If another meeting about the same case takes place, it is worth starting by discussing the next steps agreed at the previous one, i.e. determining the stage at which the agreed actions are.
Oftentimes, a huge part of the meetings is occupied by people who like to talk a lot and have to share their thoughts extensively. The role of the meeting organizer is to ensure that such people don’t dominate the meeting — that they don’t use up the time, which could be needed e.g. by someone who really has something important to say or to discuss all points on the agenda.
You also need to make sure that the opinion of the loudest speaker doesn’t become becomes a fact only because it was heard the most during the meeting. The course of the meeting should be decided by common sense and constructive arguments. It is worth making it clear during the meeting who the moderator is, who has permission to cut off side threads and too extensive statements. If your problem is dragging meetings, then you might want to consider having them “standing”.
Note to managers: Keep silent as much as possible at meetings. If you have to talk — try to speak last, giving others (usually those who are closer to the problem discussed) a chance to speak. It’s best if you try to ask the right questions instead of making statements. You have the power and competence, so if you try to know the answers to all the questions, your colleagues will get used to it and become helpless. They will wait for you to solve the problems and answer the questions.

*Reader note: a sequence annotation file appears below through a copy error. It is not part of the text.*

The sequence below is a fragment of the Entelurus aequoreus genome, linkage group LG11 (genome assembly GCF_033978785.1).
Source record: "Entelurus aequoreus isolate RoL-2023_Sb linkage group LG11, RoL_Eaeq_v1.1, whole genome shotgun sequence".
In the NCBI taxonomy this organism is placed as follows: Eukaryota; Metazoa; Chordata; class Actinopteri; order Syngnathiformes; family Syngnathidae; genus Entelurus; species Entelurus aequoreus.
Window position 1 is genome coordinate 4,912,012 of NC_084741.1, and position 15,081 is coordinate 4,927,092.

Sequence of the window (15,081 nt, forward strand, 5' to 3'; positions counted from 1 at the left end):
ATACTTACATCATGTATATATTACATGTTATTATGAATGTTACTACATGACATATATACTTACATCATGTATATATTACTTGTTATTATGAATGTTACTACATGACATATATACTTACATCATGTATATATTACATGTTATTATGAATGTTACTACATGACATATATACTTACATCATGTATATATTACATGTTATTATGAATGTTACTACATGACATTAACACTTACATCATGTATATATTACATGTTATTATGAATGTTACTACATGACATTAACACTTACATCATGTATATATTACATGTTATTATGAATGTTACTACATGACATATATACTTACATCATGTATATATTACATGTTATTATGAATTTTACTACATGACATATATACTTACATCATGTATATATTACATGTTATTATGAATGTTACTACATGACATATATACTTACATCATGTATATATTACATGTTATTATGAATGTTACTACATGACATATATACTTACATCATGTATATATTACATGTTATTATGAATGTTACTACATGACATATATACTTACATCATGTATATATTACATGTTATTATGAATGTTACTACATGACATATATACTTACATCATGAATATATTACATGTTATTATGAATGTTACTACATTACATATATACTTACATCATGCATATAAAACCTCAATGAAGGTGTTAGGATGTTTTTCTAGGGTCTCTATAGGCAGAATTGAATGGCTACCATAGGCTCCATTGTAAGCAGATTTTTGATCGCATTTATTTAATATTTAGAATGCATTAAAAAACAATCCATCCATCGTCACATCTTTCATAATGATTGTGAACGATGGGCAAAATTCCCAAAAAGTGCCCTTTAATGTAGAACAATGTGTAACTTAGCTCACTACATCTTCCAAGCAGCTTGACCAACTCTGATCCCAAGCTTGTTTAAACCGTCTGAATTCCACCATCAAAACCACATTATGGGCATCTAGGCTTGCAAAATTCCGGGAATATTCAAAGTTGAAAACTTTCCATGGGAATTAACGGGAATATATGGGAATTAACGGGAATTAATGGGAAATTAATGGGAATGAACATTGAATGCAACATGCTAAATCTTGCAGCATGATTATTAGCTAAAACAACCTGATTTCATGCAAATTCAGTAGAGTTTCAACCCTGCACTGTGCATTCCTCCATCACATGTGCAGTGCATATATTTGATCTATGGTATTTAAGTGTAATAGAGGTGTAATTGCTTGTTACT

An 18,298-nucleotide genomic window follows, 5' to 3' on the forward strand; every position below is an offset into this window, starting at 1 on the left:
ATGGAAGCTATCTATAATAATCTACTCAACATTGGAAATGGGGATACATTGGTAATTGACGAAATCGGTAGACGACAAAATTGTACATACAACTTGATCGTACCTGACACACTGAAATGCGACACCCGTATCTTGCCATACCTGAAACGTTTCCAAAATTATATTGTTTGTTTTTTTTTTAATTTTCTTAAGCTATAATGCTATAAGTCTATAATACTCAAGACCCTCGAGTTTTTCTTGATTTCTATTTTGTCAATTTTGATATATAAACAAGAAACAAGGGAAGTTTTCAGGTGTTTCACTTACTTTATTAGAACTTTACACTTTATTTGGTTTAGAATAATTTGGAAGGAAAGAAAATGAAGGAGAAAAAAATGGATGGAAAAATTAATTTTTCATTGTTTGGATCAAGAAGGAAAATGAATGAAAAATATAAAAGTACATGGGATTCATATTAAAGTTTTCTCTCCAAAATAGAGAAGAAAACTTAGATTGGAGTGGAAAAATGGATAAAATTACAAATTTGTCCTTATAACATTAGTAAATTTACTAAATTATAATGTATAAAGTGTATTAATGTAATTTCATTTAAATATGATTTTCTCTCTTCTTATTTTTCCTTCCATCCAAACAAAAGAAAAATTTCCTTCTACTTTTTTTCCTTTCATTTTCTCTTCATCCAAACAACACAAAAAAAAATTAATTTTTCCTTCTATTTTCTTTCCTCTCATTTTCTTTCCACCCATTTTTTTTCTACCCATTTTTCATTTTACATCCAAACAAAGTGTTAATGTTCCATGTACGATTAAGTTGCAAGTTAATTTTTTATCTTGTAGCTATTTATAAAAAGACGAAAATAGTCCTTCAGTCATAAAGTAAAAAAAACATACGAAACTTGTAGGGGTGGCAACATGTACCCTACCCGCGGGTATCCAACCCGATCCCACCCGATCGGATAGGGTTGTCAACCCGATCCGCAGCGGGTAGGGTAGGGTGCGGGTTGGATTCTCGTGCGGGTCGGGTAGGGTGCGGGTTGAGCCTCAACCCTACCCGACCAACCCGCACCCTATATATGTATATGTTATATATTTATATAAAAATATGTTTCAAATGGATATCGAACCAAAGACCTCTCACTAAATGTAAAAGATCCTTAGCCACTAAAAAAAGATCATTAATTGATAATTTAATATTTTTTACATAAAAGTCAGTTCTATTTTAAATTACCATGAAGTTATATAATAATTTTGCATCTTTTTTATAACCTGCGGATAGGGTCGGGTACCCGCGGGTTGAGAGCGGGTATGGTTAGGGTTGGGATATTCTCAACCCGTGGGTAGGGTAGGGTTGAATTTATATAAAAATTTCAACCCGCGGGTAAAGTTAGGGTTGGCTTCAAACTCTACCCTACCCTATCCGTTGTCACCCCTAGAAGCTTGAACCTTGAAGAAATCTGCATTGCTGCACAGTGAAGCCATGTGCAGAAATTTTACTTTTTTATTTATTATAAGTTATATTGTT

A common reason for wasting resources is lack of responsibility. At meetings, this manifests itself when phrases such as “I didn’t have time for it” come up. All people have 24 hours a day, so the problem is not the lack of time, but proper prioritization. Much more accurately, you could say “I didn’t do it because X, Y and Z was more important and urgent”. Using this phrase will create a habit of reflection within the company about managing your responsibilities and help eliminate situations where “lack of time” meant “I can’t manage my time” or worse, “I didn’t feel like doing it”.
This tip seems obvious — “I don’t interrupt another participants in the meeting, because it is rude and introduces chaos in conversation”. On the one hand, it’s hard to disagree with it, on the other, there are still meetings where someone can’t (and won’t) hold back, although he could calmly wait his turn. If you have a problem with the fact that people interrupt each other, then try a new rule: you pass the ball and only the person who has it in their hands can speak.
Disregarded deadlines and after-hours are also affected by time wasted by unnecessary or poorly organized meetings. A meeting that boils down to “discussing something” will be an unnecessary expense for the company, as long as it doesn’t result in specific actions that will actually happen. Making sure the meetings are efficient requires only (and as far as) regularity and consistency. Your duty is to ensure that your employees are aware of this — it is also their time and they should use it effectively for the company and themselves.